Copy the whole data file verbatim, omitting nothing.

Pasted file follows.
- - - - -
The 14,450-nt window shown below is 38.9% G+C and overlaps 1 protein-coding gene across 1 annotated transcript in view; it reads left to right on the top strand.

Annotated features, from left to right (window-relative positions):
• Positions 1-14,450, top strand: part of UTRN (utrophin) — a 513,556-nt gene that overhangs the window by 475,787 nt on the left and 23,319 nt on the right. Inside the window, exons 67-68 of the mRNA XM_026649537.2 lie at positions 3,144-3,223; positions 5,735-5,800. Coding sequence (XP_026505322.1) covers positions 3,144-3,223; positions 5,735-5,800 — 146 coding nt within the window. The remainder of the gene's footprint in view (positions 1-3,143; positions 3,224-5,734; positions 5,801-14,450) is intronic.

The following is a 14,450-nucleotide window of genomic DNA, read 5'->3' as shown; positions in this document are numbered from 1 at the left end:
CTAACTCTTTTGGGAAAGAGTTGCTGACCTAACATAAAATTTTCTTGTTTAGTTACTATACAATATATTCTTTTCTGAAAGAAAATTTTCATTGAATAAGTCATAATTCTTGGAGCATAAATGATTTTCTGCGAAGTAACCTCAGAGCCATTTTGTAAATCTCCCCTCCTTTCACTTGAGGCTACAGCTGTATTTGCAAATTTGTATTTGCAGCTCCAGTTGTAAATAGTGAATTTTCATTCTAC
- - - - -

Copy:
The 14,450-nt window shown below is 38.9% G+C and overlaps 1 protein-coding gene across 1 annotated transcript in view; it reads left to right on the top strand.

Annotated features, from left to right (window-relative positions):
• Positions 1-14,450, top strand: part of UTRN (utrophin) — a 513,556-nt gene that overhangs the window by 475,787 nt on the left and 23,319 nt on the right. Inside the window, exons 67-68 of the mRNA XM_026649537.2 lie at positions 3,144-3,223; positions 5,735-5,800. Coding sequence (XP_026505322.1) covers positions 3,144-3,223; positions 5,735-5,800 — 146 coding nt within the window. The remainder of the gene's footprint in view (positions 1-3,143; positions 3,224-5,734; positions 5,801-14,450) is intronic.

The following is a 14,450-nucleotide window of genomic DNA, read 5'->3' as shown; positions in this document are numbered from 1 at the left end:
CTAACTCTTTTGGGAAAGAGTTGCTGACCTAACATAAAATTTTCTTGTTTAGTTACTATACAATATATTCTTTTCTGAAAGAAAATTTTCATTGAATAAGTCATAATTCTTGGAGCATAAATGATTTTCTGCGAAGTAACCTCAGAGCCATTTTGTAAATCTCCCCTCCTTTCACTTGAGGCTACAGCTGTATTTGCAAATTTGTATTTGCAGCTCCAGTTGTAAATAGTGAATTTTCATTCTAC